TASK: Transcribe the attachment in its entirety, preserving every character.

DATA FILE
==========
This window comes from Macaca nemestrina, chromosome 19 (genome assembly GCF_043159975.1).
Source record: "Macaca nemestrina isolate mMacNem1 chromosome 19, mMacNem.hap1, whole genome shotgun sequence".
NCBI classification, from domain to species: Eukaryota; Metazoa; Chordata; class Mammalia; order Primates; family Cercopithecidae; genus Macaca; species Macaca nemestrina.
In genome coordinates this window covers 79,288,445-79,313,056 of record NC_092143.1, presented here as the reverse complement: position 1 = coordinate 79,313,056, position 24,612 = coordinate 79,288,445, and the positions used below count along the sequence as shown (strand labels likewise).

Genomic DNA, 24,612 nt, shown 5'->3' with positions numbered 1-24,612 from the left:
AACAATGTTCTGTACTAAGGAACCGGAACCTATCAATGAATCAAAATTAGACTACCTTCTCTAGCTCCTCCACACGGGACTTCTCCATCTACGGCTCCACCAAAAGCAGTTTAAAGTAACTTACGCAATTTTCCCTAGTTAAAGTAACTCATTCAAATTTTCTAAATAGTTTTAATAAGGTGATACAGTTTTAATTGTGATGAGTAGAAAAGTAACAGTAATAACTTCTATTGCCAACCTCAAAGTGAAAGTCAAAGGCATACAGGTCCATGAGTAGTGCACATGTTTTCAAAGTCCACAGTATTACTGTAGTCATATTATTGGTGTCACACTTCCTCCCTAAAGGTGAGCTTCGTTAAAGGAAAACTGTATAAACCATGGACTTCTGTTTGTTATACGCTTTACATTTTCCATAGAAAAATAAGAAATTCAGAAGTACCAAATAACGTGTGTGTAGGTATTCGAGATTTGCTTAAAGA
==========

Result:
This window comes from Macaca nemestrina, chromosome 19 (genome assembly GCF_043159975.1).
Source record: "Macaca nemestrina isolate mMacNem1 chromosome 19, mMacNem.hap1, whole genome shotgun sequence".
NCBI classification, from domain to species: Eukaryota; Metazoa; Chordata; class Mammalia; order Primates; family Cercopithecidae; genus Macaca; species Macaca nemestrina.
In genome coordinates this window covers 79,288,445-79,313,056 of record NC_092143.1, presented here as the reverse complement: position 1 = coordinate 79,313,056, position 24,612 = coordinate 79,288,445, and the positions used below count along the sequence as shown (strand labels likewise).

Genomic DNA, 24,612 nt, shown 5'->3' with positions numbered 1-24,612 from the left:
AACAATGTTCTGTACTAAGGAACCGGAACCTATCAATGAATCAAAATTAGACTACCTTCTCTAGCTCCTCCACACGGGACTTCTCCATCTACGGCTCCACCAAAAGCAGTTTAAAGTAACTTACGCAATTTTCCCTAGTTAAAGTAACTCATTCAAATTTTCTAAATAGTTTTAATAAGGTGATACAGTTTTAATTGTGATGAGTAGAAAAGTAACAGTAATAACTTCTATTGCCAACCTCAAAGTGAAAGTCAAAGGCATACAGGTCCATGAGTAGTGCACATGTTTTCAAAGTCCACAGTATTACTGTAGTCATATTATTGGTGTCACACTTCCTCCCTAAAGGTGAGCTTCGTTAAAGGAAAACTGTATAAACCATGGACTTCTGTTTGTTATACGCTTTACATTTTCCATAGAAAAATAAGAAATTCAGAAGTACCAAATAACGTGTGTGTAGGTATTCGAGATTTGCTTAAAGA